emigrate – to leave one country to settle in another (move abroad)

HINT: starts with the letter "E." E = exit - leave the country

immigrate – to enter another country and reside/settle there/change residency

starts with the letter "I." I = in - go IN to a country

Example 1: My great grandfather emigrated from Poland.

Example 2: Many Asians immigrate to the United States to find work.


Common English Error # 34: appauled (appauling) versus appalled (appalling)

I am appalled that so many people out there spell this word 'appauled,' truly appalling!! There is no such word as 'appauled' or 'appauling.'

NOTE: A cursory HubPages search reveals 86 results for the nonexistent word 'appauled/appauling.'


Common English Error # 35: as well versus as well

The one word usage is wrong. It is always two words.

NOTE: The one word usage seems to be quite popular here at HubPages and on the Internet in general. A HubPages search shows up greater than 1000 results for the one word form 'aswell.'


Common English Error # 36: prostate versus prostrate

prostate - refers to the gland men have, i.e. the prostate gland

prostrate - lying flat, facedown

People often use the word 'prostrate' instead of 'prostate' when they refer to the prostate gland, cancers of the prostate, etc.

Why you shouldn't rely on your spell checker alone!!

If you rely on your spell checker all too often and believe that it can catch all the errors you make, here is an excellent example of why you shouldn't. This isn't my work but a reproduction of work widely available on the Internet. I believe the original author of this funny poem is a certain Jerrold H. Zar. Well, kudos to him for coming up with a poem as wonderful as this to demonstrate the perils of relying on your spell checker. Do run a spell check on the following poem - an excellent example of why you shouldn't be relying on spell checkers alone!!

Eye halve a spelling chequer.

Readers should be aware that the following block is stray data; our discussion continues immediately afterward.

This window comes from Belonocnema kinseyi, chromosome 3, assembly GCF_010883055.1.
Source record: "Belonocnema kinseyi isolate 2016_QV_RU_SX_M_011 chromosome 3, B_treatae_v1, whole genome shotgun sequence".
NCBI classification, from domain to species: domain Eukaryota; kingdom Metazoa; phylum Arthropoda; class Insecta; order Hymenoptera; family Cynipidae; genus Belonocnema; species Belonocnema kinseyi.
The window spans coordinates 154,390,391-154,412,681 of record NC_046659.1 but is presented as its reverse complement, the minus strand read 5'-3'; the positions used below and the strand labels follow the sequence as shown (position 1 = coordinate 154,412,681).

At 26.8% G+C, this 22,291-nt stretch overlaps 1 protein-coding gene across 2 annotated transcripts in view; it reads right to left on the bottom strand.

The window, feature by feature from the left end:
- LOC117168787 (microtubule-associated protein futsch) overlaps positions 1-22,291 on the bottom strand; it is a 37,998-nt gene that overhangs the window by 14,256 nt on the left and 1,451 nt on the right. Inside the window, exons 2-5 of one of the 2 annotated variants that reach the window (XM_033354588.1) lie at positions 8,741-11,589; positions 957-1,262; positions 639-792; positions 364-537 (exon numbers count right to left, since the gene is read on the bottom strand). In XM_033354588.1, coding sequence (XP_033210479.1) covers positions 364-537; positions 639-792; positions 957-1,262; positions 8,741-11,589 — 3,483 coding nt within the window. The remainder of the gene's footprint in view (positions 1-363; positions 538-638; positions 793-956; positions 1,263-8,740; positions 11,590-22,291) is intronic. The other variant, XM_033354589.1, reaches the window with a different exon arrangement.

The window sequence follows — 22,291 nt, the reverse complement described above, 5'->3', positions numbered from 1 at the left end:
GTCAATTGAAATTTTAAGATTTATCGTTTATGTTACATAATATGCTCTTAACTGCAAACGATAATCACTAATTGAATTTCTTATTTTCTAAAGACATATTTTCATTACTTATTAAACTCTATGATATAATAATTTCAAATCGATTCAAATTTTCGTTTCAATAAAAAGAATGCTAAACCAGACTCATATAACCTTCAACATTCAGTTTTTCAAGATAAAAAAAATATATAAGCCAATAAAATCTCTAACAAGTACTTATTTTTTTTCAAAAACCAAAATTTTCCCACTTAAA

It came with my pea sea.
It plainly marques four my revue
Miss steaks eye kin knot sea.
Eye strike a key and type a word
And weight four it two say
Weather eye am wrong oar write
It shows me strait a weigh.
As soon as a mist ache is maid
It nose bee fore two long
And eye can put the error rite
Its rare lea ever wrong.
Eye have run this poem threw it.
I am shore your pleased two no
Its letter perfect awl the weigh
My chequer tolled me sew.


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    • Shil1978 profile imageAUTHOR


      8 years ago

      Twilight, thanks again for visiting by and for your comments. I've seen them too and have been tempted myself to point out these errors to the concerned authors. However, you can't always go about doing that and so I thought a better option would be to create a hub about it in hopes it would help some, if they happen to notice it that is.

      Yes, would love to cover the 'greengrocers' apostrophe' and also create a few more hubs on this theme, hopefully! Thanks again for stopping by - it has been a pleasure to read your comments :)

    • Twilight Lawns profile image

      Twilight Lawns 

      8 years ago from Norbury-sur-Mer, Surrey, England. U.K.

      Thank you. I have read several pieces on HubPages since I joined only a couple of weeks ago, and was horrified to see so many of the examples that you point out above. I don't like hurting the feelings of others, but was sorely tempted to point out these errors, saying that they would make me more comfortable when reading their work if the spelling were correct or the right homophones had been used. You were ahead of me on the Spell Check facility. Great hub again.

      Now, what about one on 'The Greengrocers' Apostrophe'?

    • Shil1978 profile imageAUTHOR


      8 years ago

      Thank you, Georgie, for stopping by and commenting. Glad you found it useful :)